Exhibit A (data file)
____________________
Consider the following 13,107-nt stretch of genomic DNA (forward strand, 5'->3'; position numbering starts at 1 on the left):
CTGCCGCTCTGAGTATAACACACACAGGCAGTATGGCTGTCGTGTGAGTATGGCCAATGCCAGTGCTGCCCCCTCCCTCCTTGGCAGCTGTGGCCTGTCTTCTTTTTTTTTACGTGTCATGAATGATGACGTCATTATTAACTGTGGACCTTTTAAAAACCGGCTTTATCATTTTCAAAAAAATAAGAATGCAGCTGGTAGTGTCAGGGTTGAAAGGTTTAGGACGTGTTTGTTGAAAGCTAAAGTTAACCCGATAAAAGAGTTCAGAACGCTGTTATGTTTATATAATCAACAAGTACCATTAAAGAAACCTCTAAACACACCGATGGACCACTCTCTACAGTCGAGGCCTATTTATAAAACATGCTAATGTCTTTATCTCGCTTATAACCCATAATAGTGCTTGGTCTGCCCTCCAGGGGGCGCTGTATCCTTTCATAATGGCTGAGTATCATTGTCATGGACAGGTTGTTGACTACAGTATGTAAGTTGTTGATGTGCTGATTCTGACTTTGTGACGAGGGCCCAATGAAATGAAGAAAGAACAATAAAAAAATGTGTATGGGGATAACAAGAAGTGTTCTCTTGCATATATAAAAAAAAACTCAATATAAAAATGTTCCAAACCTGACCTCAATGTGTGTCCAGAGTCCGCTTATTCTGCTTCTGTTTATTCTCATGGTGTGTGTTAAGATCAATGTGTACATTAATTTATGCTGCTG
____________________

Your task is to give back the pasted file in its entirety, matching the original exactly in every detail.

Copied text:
Consider the following 13,107-nt stretch of genomic DNA (forward strand, 5'->3'; position numbering starts at 1 on the left):
CTGCCGCTCTGAGTATAACACACACAGGCAGTATGGCTGTCGTGTGAGTATGGCCAATGCCAGTGCTGCCCCCTCCCTCCTTGGCAGCTGTGGCCTGTCTTCTTTTTTTTTACGTGTCATGAATGATGACGTCATTATTAACTGTGGACCTTTTAAAAACCGGCTTTATCATTTTCAAAAAAATAAGAATGCAGCTGGTAGTGTCAGGGTTGAAAGGTTTAGGACGTGTTTGTTGAAAGCTAAAGTTAACCCGATAAAAGAGTTCAGAACGCTGTTATGTTTATATAATCAACAAGTACCATTAAAGAAACCTCTAAACACACCGATGGACCACTCTCTACAGTCGAGGCCTATTTATAAAACATGCTAATGTCTTTATCTCGCTTATAACCCATAATAGTGCTTGGTCTGCCCTCCAGGGGGCGCTGTATCCTTTCATAATGGCTGAGTATCATTGTCATGGACAGGTTGTTGACTACAGTATGTAAGTTGTTGATGTGCTGATTCTGACTTTGTGACGAGGGCCCAATGAAATGAAGAAAGAACAATAAAAAAATGTGTATGGGGATAACAAGAAGTGTTCTCTTGCATATATAAAAAAAAACTCAATATAAAAATGTTCCAAACCTGACCTCAATGTGTGTCCAGAGTCCGCTTATTCTGCTTCTGTTTATTCTCATGGTGTGTGTTAAGATCAATGTGTACATTAATTTATGCTGCTG